The Hound of the Baskervilles: British Stage Comic Adaptation Adroitly Staged by Theater Project
As this stage adaptation of The Hound of the Baskervilles begins, Sir Charles Baskerville is on the moor near Baskerville Hall when he hears howling, rushing winds, and other eerie night sounds. From the back of the auditorium a hulking figure with a scary presence advances onto the stage to attack him. Sir Charles cowering in fright, raises his arms to ward off his attacker, only to be knocked to the ground. He clutches his heart, and gasps and stiffens in a death throe. At this point, actor Scott Cagney rushes onto the stage and calls out, "Stop! Stop! Stop! Turn the lights up. Ladies and gentlemen, I'm extremely sorry to have to interrupt the performance. There should have been a safety announcement before the show began ..."
This reason is that The Hound of the Baskervilles being presented by Theater Project is the 2007 British comic stage adaptation of the Sir Arthur Conan Doyle novel is actually a play within a play. It is designed to be performed by three actors who play two dozen or so roles including men, women, animals and three provincial or community theatre-like preening, petulant actors who bear the names of our actual players. These actors wreak havoc with the play as they break from their Baskervilles roles to squabble, foul up, or, in one instance, berate a member of the audience.
When we get back to the Baskervilles, we meet Holmes and Dr. Watson who are intrigued by the murder of Sir Charles and a legendary curse involving a hellhound who has been seen on the moor seeking the blood of Baskervilles. Holmes and Watson meet with Sir Henry Baskerville, Sir Charles' nephew and heir newly arrived from Canada ("I don't know how to do a Canadian accent," interjects Sir Henry portrayer Nick Wolf). Sir Henry is worried about a note which has been delivered to his hotel warning him to stay away from Baskerville Hall for his own safety, but he is determined to go. It is agreed that Watson will accompany Sir Henry there, and that Holmes will join them later. This allows Holmes portrayer Peter Kendall to portray many of the men and women of Baskerville Hall and village. Amazingly, Holmes' delay in arriving at Baskerville Hall is taken directly from the novel.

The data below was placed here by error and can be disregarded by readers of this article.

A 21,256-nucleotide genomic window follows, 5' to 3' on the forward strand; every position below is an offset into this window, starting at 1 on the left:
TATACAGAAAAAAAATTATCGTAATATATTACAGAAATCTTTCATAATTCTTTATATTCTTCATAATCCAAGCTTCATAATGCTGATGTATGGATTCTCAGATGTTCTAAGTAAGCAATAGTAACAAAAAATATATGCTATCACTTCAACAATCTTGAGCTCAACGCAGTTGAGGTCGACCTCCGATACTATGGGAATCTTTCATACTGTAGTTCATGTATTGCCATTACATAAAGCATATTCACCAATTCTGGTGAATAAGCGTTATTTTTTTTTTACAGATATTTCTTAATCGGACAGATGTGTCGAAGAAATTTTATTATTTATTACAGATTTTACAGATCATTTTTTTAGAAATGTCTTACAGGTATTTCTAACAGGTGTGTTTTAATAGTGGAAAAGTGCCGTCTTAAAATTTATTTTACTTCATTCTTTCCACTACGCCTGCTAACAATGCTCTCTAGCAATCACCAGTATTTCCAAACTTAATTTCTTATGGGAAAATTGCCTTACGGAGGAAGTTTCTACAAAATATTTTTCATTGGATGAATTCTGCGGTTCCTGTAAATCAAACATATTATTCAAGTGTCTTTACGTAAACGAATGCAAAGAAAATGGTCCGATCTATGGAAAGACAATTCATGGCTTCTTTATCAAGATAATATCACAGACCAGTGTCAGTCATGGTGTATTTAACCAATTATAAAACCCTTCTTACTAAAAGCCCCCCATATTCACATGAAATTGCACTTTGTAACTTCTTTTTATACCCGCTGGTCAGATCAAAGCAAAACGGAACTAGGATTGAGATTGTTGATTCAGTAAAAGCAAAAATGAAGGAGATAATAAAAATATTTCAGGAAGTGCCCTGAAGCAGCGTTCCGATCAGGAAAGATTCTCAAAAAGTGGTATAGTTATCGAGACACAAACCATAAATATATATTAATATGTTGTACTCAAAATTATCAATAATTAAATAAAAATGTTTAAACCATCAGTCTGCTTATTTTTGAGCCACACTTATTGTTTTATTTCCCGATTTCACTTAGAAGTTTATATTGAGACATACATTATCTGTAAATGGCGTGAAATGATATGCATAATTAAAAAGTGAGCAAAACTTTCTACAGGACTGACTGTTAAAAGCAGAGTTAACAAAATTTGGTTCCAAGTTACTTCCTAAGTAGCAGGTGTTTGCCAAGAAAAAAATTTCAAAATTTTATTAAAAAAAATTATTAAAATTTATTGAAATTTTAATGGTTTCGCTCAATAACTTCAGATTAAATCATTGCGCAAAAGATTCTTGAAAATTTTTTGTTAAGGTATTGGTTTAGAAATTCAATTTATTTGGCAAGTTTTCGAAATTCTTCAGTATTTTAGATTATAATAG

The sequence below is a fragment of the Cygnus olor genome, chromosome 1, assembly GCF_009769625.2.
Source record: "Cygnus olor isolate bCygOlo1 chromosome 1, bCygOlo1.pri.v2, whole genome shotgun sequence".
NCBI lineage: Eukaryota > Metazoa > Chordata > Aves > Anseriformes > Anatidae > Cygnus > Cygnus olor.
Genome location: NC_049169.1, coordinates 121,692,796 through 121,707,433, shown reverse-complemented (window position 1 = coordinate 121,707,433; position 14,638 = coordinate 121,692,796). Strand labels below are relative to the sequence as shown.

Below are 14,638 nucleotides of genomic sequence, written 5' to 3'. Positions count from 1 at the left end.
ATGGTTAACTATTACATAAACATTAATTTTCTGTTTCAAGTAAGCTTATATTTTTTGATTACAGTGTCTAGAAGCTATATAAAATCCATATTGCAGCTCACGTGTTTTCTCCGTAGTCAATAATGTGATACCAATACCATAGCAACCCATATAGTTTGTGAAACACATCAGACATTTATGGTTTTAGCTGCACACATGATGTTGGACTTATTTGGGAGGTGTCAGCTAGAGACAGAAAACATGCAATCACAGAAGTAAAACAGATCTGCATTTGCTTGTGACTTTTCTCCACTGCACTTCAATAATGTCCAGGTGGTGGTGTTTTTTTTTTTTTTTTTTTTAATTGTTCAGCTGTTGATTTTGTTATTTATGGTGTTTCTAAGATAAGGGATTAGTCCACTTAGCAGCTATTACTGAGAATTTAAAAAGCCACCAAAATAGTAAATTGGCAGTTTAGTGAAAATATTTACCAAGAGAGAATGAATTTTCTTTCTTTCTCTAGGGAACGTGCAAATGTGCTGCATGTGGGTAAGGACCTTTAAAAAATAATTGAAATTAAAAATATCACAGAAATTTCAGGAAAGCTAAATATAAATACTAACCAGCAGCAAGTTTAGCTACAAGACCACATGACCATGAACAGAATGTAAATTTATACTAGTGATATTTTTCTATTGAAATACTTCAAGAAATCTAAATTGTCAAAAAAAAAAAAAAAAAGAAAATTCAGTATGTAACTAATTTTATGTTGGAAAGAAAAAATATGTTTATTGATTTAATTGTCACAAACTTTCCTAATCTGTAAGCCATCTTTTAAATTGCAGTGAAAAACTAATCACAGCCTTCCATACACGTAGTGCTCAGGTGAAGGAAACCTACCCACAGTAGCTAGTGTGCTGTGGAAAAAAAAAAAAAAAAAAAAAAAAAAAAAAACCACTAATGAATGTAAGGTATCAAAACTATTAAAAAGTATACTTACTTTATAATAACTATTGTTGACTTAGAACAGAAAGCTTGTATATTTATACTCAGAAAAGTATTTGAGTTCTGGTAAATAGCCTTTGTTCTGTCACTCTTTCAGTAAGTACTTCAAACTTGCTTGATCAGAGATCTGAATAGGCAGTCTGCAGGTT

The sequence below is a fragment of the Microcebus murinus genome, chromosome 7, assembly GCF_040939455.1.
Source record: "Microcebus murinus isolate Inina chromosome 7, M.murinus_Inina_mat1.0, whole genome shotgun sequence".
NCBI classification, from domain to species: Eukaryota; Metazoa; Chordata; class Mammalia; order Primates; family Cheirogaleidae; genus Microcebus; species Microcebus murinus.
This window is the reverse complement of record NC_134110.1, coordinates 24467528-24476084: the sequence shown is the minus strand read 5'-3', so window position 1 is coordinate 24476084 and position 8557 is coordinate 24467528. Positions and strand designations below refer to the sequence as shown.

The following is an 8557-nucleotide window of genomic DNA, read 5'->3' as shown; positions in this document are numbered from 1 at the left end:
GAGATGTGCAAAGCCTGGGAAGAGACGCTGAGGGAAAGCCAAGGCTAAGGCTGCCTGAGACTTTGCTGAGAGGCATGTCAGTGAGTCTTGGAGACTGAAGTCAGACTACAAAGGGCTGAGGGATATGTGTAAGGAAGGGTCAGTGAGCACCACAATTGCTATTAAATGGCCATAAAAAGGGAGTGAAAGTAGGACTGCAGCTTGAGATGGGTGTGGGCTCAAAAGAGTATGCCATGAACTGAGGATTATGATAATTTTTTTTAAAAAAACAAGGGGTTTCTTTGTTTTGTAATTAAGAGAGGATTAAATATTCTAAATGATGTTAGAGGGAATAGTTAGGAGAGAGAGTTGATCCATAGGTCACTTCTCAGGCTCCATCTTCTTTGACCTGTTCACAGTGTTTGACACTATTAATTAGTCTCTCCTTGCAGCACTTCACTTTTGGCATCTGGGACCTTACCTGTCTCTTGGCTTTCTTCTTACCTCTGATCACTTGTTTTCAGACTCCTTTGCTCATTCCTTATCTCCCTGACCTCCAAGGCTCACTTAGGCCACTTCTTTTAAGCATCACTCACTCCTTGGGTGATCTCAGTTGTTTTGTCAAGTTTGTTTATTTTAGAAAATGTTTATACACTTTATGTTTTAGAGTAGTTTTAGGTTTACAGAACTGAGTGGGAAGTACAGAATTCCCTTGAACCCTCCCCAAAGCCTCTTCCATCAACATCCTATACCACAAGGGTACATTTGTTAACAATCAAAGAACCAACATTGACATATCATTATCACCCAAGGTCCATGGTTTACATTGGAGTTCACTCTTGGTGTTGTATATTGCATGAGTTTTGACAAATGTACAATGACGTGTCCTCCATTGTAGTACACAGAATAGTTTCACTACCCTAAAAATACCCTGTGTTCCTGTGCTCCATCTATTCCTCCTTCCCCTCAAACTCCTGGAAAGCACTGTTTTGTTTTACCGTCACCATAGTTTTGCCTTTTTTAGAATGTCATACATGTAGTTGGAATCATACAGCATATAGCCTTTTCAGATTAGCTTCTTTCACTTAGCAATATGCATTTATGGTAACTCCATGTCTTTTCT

Peter Kendall is appropriately maniacal as supercilious egotist Sherlock Holmes convinced of his superior reasoning and detection skills. Kendall enjoyably portrays Baskerville Hall's two servants, the butler Barrymore and his strange Spanish femme fatale wife Mrs. Barrymore, as well as the mysterious, moor-lurking Stapleton and his sister Cecile. Scott Cagney is delightful as a doggedly loyal Dr. Watson who repeatedly bounces back after Holmes snobbishly dismisses (and co-opts) his observations. Nick Wolf as a skittish Sir Charles matches his energetic fellow actors step for step.
Under Mark Spina's inventive directorial hand, the production is lively and quick, and nicely simulates an anarchy that makes it feel that there is an a degree of improvisation in the performance. It is apparent that Spina did create or, one might say, improvise, any number of comic bits to enhance the play.
The delightful, dimensional projections by Spina, Mary A. Iannelli and Karen Schulz are witty and serve the spare production effectively.
This adaptation was written by Steven Canny and John Nicholson with Nicholson's veteran English comedy stage troupe, Peepolykus, in mind. It appears to have been inspired by the 2005 British stage comedy version of the 1935 Alfred Hitchcock film The 39 Steps which has achieved wide popularity in London and the U.S.. Each play had a developmental production at the West Yorkshire Playhouse in Leeds prior to its West End production.
The Hound of the Baskervilles continues performances (Evenings.: Thursday - Saturday 8 pm/ Matinees: Saturday 3 pm; Sunday 2 pm) through October 13, 2013 at the Theatre Project at the Burgdorff Center for the Performing Arts, 10 Durand Road, Maplewood, NJ; Box Office: 973-763-4029/ on-line: www.thetheaterproject.org.
The Hound of the Baskervilles adapted by Steven Canny and John Nicholson from the novel by Sir Arthur Conan Doyle; directed by Mark Spina